Well, the durability of a 1:8 buggy is important; broken cars don’t finish races. There was a long sweeping turn leading onto the high speed back straight into a 90* right turn. Somehow I managed to clip the white picket railing at full speed coming up to the right hand turn. My car stumbled, tumbled, spin and spun like Cole Trickle in “Days of Thunder”. Instantly, I thought “OH #%* it’s got to be broken!”. I proceeded to walk off the stand but the marshal quickly got my attention and waved me on – it was still in one piece! I continued on, finishing the qualifier. While getting ready for my next heat and giving the SRX8e a once over, I noticed a gouge in the suspension arm and crack in the plastic stiffener for the arm. Upon disassembly, however, the only thing cracked was the insert – the arm was not broken in any way, shape or form. If you’d seen the crash, you’d think this was quite amazing!
Aside from changing shock oil trackside a couple of times, maintenance was almost non-existent. I just drove the buggy – shock oil and diff fluids were clean! I have to give some of the credit to the internal diff foam compensators – the more fluid allows for cooler, longer time between service.That’s a win-win in my book!
Aside from the ability to have multiple layouts for battery placement, the tuning windows are top shelf. Serpent has allowed us to change all angles and positions of almost everything throughout the car. I would expect nothing less than this from such a company.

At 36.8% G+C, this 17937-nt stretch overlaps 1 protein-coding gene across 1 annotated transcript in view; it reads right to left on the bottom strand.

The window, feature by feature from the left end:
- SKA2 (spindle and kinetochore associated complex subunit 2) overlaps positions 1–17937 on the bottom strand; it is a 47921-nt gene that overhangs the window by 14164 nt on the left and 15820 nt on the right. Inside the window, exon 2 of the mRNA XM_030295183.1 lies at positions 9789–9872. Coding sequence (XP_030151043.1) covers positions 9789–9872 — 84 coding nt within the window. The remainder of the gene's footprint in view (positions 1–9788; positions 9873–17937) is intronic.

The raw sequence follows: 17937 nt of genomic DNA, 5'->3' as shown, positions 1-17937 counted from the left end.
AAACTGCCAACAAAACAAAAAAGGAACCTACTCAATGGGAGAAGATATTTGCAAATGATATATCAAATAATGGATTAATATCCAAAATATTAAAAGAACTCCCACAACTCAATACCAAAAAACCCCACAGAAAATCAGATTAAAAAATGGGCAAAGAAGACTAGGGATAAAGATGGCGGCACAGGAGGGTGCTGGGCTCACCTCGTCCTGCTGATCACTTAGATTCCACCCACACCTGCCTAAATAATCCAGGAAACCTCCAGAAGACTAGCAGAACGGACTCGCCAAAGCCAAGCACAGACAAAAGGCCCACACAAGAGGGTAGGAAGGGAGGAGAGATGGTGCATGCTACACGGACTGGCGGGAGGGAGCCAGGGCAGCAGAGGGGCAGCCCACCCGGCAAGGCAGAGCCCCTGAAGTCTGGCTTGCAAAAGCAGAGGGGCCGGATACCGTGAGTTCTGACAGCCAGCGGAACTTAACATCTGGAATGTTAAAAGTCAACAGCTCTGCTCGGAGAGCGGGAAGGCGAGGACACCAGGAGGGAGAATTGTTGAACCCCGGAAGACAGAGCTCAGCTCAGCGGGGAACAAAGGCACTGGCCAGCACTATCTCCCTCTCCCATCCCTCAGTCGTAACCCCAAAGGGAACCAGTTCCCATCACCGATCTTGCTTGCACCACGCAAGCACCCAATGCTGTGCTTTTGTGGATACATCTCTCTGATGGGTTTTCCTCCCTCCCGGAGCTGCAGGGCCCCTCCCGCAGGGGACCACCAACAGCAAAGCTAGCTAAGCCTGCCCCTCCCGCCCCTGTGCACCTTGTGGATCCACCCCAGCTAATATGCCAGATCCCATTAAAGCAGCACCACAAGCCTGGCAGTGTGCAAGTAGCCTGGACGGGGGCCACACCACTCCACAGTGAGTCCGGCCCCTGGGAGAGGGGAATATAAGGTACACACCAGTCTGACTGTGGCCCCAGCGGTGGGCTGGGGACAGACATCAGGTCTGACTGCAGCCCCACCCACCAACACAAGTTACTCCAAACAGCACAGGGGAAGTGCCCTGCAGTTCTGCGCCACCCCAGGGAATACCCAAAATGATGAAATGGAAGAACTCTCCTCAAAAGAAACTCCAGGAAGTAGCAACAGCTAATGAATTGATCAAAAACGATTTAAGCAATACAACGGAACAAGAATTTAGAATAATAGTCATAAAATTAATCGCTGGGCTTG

The kit setup was consistent, but I like a little more sedated-style of driving. I quickly thickened up the oil in the shocks and diffs and took out some droop in both the front and rear. These changes immediately made the car easier for me to drive, timing my lap times and making me much more competitive.
• Steering servo
• Servo lead extension
• Brushless ESC
• Brushless motor
• 4S LiPo Battery
• Radio System
• CA glue
• Computer nearby to access the manual
• Futaba S9372SV S.Bus Servo
• SMC V2 Pro 1:8 Brushless ESC
• SMC 1900kV 4-Pole Brushless Motor
• TrakPower 4S 5400mAh 50C LiPo Battery
• Futaba 4PX
• Pro-Line Racing V2 Wheels
• Pro-Line Racing Blockade M4 Tires
• Pro-Line Racing CA Glue
Power Source: Electric
Width: 12.01″ (305mm)
Wheelbase: 12.99″ (330mm)
Material: 7075 T6 aluminum
Type: 4-wheel independent
Camber: Adjustable links
Wheelbase: Adjustable with shims
Shocks: Threaded aluminum bodies
Steering: Dual bellcrank
Clutch: Slipper none
Differentials: Oil-filled gear
Bearings: Precision sealed
Gearing: 32P, optional pinion gears
Body: Cab-forward Avenger
Wing: Molded plastic
Wheels: Not included
Wheel hex: 17mm hex
Tires: Not included
• Adjustable chassis layout
• Sharp looking body
• Small spur gear for better ratios
• Kit setup handles very well
• Plenty of droop for different track situations
• Car feels heavy, but drives like a 2WD buggy
• Difficult to access center differential
• Shocks use lower retaining clip, not a cartridge
Lead Finger RC, www.leadfingerrc.com
Garcia Graphix, www.facebook.com/GarciaGraphix2016/